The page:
HISTORIC TRIANGLE — On Saturday, April 3, we asked you through social media to guess where the above picture was in the Historic Triangle.
We had so many great guesses but now it is time to reveal the answer.
If you said one of the busts from the former Presidents Park, you are correct!
One of the more unique attractions to have graced the Historic Triangle was our very own open-air museum, Presidents Park.
Opened in 2004 by Everette “Haley” Newman, the idea for this “Roadside Americana” gem was to have an accessible way to teach visitors about American Presidential history and civics.
After some controversy with York County over its classification (and quiet mutterings over whether it was a little too “tacky” for the park’s neighbors), followed by a brief stint of the heads being put temporarily on display at Norfolk Botanical Gardens, the 15- to 20-foot-tall white busts were inaugurated as part of the local tourism scene.
Here’s a fun fact… there are 42 busts of all of the presidents through our 43rd president, George W. Bush. Why only 42? Well, Grover Cleveland served two non-consecutive terms!
Inside a red brick building, guests could explore reproductions of the First Lady gowns, an Oval Office set (that was used for an episode of “Saturday Night Live”), and the contents of the Presidential Pet Museum, which shuttered its doors in Annapolis, Md. a few years prior.
But it was behind the building that was a real head scratcher. These giant statues stood behind signs that contained biographical information about each of the presidents. There was also the model of an Air Force 1 fuselage as the centerpiece of this outdoor display.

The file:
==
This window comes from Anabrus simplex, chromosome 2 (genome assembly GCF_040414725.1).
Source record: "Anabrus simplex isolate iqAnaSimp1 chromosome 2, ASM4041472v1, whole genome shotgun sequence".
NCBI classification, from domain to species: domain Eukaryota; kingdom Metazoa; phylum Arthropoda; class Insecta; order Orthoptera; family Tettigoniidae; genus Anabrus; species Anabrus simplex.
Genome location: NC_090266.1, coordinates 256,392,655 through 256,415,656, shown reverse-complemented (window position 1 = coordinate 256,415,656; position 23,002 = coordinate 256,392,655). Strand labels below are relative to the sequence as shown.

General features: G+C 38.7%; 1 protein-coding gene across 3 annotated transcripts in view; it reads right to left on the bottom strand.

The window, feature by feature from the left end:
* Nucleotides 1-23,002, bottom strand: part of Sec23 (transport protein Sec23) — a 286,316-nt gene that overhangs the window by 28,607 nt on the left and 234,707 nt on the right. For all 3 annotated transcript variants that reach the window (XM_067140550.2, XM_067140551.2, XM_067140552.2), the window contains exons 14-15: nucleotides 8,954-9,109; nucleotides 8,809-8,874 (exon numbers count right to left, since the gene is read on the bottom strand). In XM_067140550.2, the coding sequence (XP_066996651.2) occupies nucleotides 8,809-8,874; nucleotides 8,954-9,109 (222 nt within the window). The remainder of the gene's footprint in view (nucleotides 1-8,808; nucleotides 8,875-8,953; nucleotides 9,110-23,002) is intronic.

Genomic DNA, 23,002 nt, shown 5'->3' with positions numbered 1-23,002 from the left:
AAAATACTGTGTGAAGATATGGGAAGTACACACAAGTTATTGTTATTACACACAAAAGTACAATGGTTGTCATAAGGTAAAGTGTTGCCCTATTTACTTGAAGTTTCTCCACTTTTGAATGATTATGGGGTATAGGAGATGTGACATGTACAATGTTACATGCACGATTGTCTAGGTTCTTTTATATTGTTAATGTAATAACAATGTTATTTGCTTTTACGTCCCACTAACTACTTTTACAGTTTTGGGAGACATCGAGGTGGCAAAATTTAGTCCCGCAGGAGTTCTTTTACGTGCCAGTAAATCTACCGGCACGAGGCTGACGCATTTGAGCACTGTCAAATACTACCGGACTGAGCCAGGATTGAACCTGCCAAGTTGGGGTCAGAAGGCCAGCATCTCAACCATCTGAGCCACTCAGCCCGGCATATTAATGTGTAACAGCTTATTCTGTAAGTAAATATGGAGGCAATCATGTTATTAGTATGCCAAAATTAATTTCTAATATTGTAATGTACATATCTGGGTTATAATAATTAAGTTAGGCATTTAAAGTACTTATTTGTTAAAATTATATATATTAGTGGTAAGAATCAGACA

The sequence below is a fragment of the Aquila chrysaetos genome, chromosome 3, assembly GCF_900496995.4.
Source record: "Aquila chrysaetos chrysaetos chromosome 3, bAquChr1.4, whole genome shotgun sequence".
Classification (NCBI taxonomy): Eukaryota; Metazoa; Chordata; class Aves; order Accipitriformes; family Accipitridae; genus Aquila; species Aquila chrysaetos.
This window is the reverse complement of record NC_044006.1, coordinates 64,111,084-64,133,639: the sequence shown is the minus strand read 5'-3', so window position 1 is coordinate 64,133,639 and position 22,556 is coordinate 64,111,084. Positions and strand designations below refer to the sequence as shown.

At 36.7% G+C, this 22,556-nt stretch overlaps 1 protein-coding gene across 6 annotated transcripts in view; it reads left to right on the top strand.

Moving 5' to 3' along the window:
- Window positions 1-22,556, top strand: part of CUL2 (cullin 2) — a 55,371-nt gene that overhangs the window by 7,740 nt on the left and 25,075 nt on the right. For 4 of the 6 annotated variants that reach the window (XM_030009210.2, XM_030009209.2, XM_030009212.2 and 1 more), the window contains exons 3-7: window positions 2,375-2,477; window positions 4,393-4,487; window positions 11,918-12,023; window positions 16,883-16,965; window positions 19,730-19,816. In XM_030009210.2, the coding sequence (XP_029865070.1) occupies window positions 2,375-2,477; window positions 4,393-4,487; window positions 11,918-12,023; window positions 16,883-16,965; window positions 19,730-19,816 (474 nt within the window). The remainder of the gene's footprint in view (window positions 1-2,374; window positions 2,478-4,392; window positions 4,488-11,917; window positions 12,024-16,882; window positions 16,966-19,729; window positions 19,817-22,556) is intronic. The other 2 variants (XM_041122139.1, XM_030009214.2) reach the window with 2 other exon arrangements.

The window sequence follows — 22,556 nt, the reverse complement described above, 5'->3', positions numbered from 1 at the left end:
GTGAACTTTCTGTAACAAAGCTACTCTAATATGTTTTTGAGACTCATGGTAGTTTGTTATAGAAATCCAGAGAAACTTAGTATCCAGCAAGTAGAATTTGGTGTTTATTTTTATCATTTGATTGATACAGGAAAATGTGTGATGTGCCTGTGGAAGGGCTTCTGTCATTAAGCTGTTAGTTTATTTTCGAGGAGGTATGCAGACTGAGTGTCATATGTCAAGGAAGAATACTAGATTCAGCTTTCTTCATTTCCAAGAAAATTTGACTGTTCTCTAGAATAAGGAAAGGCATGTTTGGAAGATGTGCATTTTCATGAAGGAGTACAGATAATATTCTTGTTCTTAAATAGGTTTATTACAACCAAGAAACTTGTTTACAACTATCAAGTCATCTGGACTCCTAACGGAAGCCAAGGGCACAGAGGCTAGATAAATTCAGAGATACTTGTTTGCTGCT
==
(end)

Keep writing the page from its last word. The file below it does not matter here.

Some say the park was far too expensive for what was actually there, while others could never find it due to its lack of visibility behind a local motel. But for many reasons, the little park that couldn’t closed its doors in 2010.
That’s when local contractor, Howard Hankins, stepped in to save the day. And like Washington crossing the Delaware (if it cost Washington $50,000 to do so), Hankins loaded each head one by one on the back of flatbed trucks and moved them to his personal property in Norge.
While there were several pitfalls along the route (including Abraham Lincoln’s bust falling off the back of the truck and, rather ironically, creating a cavernous wound in the back of its head), they made it to Norge to sit in a possible post-presidential retirement.
Howard Hankins has toyed with the idea of putting the heads on display. Should he just reopen the park like it was? Should he open a presidential-themed water park near Doswell (though I would hope there would be a policy against one of John Quincy Adams’ preferred ways of swimming! Click here for more!)? Or should he sell the busts to Wreaths Across America?
So far, the busts have not been put on the ballot to leave the bottom of the pit where they now languish in wait.
It is in this afterlife that they have found more attention than ever before. The inaccessible nature of the property has made it the target for clandestine urban explorers who go there only to realize that Hankins keeps the property under lock and key.
Instead of risking the temptation further, Hankins has partnered with Virginia photographer, John Plashal, who routinely gives tours of the busts. With the ticket comes more than the otherworldly view of the heads… but also a wealth of facts that John has collected during his time with the 42 men. Take it from me, the cost of the event is worth every dime (just wear comfy shoes and be prepared to see the occasional goat).
From one roadside attraction weirdling to all of you, let’s sing “Hail to the Chief” and celebrate this oddity in our own backyards.
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